Which Statement About the Kansas-Nebraska Act Is True?

The Kansas-Nebraska Act of 1854 was one of the most controversial pieces of legislation in American history. The Act allowed for the expansion of slavery into new territories and caused a split in the Democratic Party. The Act was eventually repealed in 1866.

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The Kansas-Nebraska Act was passed in 1854.

The Kansas-Nebraska Act was passed in 1854. The Act repealed the Missouri Compromise of 1820 and allowed for the expansion of slavery into the western territories.

The Kansas-Nebraska Act allowed for the expansion of slavery into new territories.

The Kansas-Nebraska Act of 1854 was a law that allowed for the expansion of slavery into new territories. The act was passed by the United States Congress and signed into law by President Franklin Pierce.

The Kansas-Nebraska Act was a response to the issue of slavery.

The Kansas-Nebraska Act was a response to the issue of slavery. The Act created the territories of Kansas and Nebraska, and it allowed for popular sovereignty, which meant that the residents of those territories would vote on whether or not to allow slavery.

The Kansas-Nebraska Act led to the outbreak of violence in Kansas.

The Kansas-Nebraska Act of 1854 led to the outbreak of violence in Kansas, as each side attempted to influence the outcome of the vote on whether or not to allow slavery in the state. The act also allowed for the possibility of expanding slavery into Nebraska, which led to further protests from free-soil advocates. The act was eventually repealed in 1864.

The Kansas-Nebraska Act was repealed in 1866.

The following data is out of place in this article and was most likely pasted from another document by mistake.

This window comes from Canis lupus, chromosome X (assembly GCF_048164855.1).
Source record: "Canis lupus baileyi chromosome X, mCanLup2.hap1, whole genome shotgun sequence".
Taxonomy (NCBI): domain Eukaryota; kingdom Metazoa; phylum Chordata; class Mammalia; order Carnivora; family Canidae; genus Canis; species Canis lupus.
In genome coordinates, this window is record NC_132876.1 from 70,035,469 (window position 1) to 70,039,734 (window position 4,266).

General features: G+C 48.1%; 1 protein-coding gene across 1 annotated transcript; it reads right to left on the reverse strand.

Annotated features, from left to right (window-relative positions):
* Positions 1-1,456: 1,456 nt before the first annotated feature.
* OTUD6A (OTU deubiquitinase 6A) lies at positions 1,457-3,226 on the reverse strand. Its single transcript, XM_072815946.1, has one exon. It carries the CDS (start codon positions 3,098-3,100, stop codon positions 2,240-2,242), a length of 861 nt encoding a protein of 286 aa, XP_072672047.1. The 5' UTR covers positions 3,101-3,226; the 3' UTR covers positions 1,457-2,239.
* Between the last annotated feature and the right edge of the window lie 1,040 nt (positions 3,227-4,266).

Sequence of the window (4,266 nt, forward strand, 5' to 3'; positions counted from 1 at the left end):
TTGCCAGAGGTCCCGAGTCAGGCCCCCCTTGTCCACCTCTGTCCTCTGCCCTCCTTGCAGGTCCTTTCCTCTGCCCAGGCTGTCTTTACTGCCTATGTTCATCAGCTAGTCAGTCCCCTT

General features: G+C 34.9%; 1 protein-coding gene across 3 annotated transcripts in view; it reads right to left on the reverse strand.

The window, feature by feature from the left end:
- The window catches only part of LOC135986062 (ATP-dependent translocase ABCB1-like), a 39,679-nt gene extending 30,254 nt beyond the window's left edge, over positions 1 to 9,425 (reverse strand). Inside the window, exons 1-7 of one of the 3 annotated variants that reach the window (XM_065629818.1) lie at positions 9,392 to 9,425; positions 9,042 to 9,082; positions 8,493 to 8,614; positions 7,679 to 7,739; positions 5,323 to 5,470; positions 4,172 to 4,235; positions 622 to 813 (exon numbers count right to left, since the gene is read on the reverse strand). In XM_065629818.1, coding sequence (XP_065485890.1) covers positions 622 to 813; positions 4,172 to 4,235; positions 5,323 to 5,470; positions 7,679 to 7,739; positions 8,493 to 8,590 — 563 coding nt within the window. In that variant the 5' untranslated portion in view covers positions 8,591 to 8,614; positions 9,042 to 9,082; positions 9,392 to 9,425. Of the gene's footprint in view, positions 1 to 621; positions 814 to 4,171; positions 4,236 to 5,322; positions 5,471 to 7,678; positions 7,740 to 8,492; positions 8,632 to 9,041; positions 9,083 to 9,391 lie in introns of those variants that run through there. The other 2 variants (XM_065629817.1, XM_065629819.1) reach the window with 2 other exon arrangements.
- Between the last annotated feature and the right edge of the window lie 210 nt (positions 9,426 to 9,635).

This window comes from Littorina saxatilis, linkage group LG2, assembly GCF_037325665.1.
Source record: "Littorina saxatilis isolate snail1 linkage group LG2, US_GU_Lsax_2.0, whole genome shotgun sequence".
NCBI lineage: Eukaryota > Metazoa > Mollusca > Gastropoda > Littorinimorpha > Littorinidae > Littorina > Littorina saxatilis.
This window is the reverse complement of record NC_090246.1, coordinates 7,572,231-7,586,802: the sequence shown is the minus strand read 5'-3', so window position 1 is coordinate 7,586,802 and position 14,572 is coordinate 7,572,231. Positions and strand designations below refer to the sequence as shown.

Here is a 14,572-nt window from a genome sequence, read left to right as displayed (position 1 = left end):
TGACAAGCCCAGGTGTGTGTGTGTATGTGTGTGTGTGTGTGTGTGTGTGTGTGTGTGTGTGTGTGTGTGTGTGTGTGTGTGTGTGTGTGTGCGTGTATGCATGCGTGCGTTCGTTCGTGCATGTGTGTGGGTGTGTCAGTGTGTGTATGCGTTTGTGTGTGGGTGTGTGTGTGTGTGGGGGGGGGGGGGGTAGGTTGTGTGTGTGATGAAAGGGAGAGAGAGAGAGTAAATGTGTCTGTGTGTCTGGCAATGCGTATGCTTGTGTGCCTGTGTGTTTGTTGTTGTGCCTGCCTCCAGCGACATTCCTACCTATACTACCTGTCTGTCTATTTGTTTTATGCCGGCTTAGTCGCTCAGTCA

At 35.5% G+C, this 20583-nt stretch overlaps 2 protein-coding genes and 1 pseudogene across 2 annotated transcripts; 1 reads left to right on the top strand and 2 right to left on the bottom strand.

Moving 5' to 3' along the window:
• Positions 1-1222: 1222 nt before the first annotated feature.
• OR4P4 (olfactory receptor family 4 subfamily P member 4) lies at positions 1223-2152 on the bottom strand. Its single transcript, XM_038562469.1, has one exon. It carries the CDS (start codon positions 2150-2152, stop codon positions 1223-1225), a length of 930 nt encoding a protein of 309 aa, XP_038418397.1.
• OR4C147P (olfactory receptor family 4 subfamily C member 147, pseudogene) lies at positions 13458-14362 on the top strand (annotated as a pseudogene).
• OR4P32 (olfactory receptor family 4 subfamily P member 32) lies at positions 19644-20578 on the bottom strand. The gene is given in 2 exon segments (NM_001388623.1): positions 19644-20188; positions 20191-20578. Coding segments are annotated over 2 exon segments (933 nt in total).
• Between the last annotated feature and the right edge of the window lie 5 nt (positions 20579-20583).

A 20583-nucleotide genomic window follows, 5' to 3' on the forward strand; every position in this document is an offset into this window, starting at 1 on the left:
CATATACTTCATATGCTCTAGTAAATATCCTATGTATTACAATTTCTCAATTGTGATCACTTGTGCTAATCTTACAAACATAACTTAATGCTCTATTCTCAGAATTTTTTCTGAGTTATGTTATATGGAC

The Kansas-Nebraska Act was repealed in 1866. This act opened up the possibility of slavery in these new territories, and was a major factor in leading to the Civil War.

The Kansas-Nebraska Act was a factor in the outbreak of the Civil War.

The Kansas-Nebraska Act was a bill that was passed by the United States Congress in 1854. The bill created the territories of Kansas and Nebraska, and it opened up these territories to white settlers. The Kansas-Nebraska Act was a factor in the outbreak of the Civil War because it repealed the Missouri Compromise, which had banned slavery in the western territories. The Kansas-Nebraska Act led to bloody conflict in Kansas between pro-slavery and anti-slavery settlers, and this conflict helped to fuel the sectional tensions that led to the Civil War.

The Kansas-Nebraska Act was opposed by many Northerners.

The Kansas-Nebraska Act was an act passed by the U.S. Congress in 1854 that created the territories of Kansas and Nebraska. The act was strongly opposed by many Northerners because it allowed for the possibility of slavery in those territories.

The Kansas-Nebraska Act was supported by many Southerners.

The Kansas-Nebraska Act, passed in 1854, was a bill that created the territories of Kansas and Nebraska. The bill was sponsored by Senator Stephen Douglas of Illinois and was supported by many Southerners. The act also repealed the Missouri Compromise, which had prohibited slavery in any territory north of latitude 36°30′ N.

The Kansas-Nebraska Act was a victory for the pro-slavery forces.

The Kansas-Nebraska Act was a victory for the pro-slavery forces. The Act allowed for the expansion of slavery into new territories and created a more favorable climate for slaveholders in the United States.

The Kansas-Nebraska Act was a defeat for the anti-slavery forces.

The Kansas-Nebraska Act was a win for the pro-slavery forces. The Kansas-Nebraska Act allowed slavery in the territories of Kansas and Nebraska. The Kansas-Nebraska Act was a victory for the anti-slavery forces.

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